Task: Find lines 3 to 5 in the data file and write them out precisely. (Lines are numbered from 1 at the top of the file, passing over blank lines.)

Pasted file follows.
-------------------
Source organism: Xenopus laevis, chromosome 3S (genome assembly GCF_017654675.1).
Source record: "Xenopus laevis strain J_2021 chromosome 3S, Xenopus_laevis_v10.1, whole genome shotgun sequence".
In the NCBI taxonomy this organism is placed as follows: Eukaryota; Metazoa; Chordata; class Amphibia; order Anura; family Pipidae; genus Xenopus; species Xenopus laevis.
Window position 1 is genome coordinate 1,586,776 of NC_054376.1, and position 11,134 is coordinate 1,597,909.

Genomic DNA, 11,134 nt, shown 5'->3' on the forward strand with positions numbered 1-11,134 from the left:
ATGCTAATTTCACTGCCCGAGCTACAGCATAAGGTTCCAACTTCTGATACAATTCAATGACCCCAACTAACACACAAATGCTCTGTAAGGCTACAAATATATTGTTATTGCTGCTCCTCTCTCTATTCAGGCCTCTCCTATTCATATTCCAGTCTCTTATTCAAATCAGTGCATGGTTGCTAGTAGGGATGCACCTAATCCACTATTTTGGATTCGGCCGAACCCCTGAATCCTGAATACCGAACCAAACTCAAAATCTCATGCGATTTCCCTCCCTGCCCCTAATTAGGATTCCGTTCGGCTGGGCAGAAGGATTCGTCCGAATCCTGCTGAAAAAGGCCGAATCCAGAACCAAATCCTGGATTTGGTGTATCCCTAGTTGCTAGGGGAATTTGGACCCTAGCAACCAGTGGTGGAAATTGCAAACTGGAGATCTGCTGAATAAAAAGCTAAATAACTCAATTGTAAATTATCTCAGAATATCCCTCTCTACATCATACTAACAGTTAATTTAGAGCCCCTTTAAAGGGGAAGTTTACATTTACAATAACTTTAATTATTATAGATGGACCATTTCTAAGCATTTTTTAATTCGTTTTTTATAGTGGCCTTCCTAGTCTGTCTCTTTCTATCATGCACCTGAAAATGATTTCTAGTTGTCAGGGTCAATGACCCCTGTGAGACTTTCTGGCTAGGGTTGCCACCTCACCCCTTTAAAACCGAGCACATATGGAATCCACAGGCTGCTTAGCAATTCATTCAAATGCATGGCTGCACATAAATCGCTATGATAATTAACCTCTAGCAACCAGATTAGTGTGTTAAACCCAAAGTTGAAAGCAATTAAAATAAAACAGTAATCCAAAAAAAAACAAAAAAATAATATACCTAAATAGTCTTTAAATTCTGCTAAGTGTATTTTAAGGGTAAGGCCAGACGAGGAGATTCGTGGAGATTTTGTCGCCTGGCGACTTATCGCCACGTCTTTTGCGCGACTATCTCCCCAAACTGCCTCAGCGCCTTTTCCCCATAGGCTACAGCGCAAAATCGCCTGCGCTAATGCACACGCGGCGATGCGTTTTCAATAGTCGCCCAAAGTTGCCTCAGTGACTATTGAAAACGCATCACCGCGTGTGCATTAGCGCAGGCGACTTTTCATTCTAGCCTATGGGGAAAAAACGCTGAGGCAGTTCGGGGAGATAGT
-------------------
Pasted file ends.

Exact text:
In the NCBI taxonomy this organism is placed as follows: Eukaryota; Metazoa; Chordata; class Amphibia; order Anura; family Pipidae; genus Xenopus; species Xenopus laevis.
Window position 1 is genome coordinate 1,586,776 of NC_054376.1, and position 11,134 is coordinate 1,597,909.

Genomic DNA, 11,134 nt, shown 5'->3' on the forward strand with positions numbered 1-11,134 from the left: